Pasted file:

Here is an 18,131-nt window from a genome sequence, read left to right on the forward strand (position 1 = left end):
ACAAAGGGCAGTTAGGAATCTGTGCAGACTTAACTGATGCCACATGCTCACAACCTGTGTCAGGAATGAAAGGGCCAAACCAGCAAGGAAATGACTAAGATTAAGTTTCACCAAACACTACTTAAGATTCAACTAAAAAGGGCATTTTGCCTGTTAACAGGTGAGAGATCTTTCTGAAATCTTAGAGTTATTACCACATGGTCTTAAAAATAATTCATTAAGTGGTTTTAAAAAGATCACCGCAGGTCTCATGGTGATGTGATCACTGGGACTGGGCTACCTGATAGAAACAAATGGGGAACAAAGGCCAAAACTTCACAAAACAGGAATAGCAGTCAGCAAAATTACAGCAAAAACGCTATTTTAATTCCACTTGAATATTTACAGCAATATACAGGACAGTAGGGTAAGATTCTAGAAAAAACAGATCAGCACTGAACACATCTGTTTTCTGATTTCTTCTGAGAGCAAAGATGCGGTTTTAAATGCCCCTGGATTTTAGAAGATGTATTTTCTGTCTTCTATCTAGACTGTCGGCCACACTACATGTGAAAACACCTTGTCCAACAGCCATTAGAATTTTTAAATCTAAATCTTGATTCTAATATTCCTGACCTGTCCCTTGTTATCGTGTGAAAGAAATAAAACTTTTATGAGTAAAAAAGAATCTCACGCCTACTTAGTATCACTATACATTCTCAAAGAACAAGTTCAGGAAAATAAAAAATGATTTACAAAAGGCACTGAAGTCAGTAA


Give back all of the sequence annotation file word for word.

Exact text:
Here is an 18,131-nt window from a genome sequence, read left to right on the forward strand (position 1 = left end):
ACAAAGGGCAGTTAGGAATCTGTGCAGACTTAACTGATGCCACATGCTCACAACCTGTGTCAGGAATGAAAGGGCCAAACCAGCAAGGAAATGACTAAGATTAAGTTTCACCAAACACTACTTAAGATTCAACTAAAAAGGGCATTTTGCCTGTTAACAGGTGAGAGATCTTTCTGAAATCTTAGAGTTATTACCACATGGTCTTAAAAATAATTCATTAAGTGGTTTTAAAAAGATCACCGCAGGTCTCATGGTGATGTGATCACTGGGACTGGGCTACCTGATAGAAACAAATGGGGAACAAAGGCCAAAACTTCACAAAACAGGAATAGCAGTCAGCAAAATTACAGCAAAAACGCTATTTTAATTCCACTTGAATATTTACAGCAATATACAGGACAGTAGGGTAAGATTCTAGAAAAAACAGATCAGCACTGAACACATCTGTTTTCTGATTTCTTCTGAGAGCAAAGATGCGGTTTTAAATGCCCCTGGATTTTAGAAGATGTATTTTCTGTCTTCTATCTAGACTGTCGGCCACACTACATGTGAAAACACCTTGTCCAACAGCCATTAGAATTTTTAAATCTAAATCTTGATTCTAATATTCCTGACCTGTCCCTTGTTATCGTGTGAAAGAAATAAAACTTTTATGAGTAAAAAAGAATCTCACGCCTACTTAGTATCACTATACATTCTCAAAGAACAAGTTCAGGAAAATAAAAAATGATTTACAAAAGGCACTGAAGTCAGTAA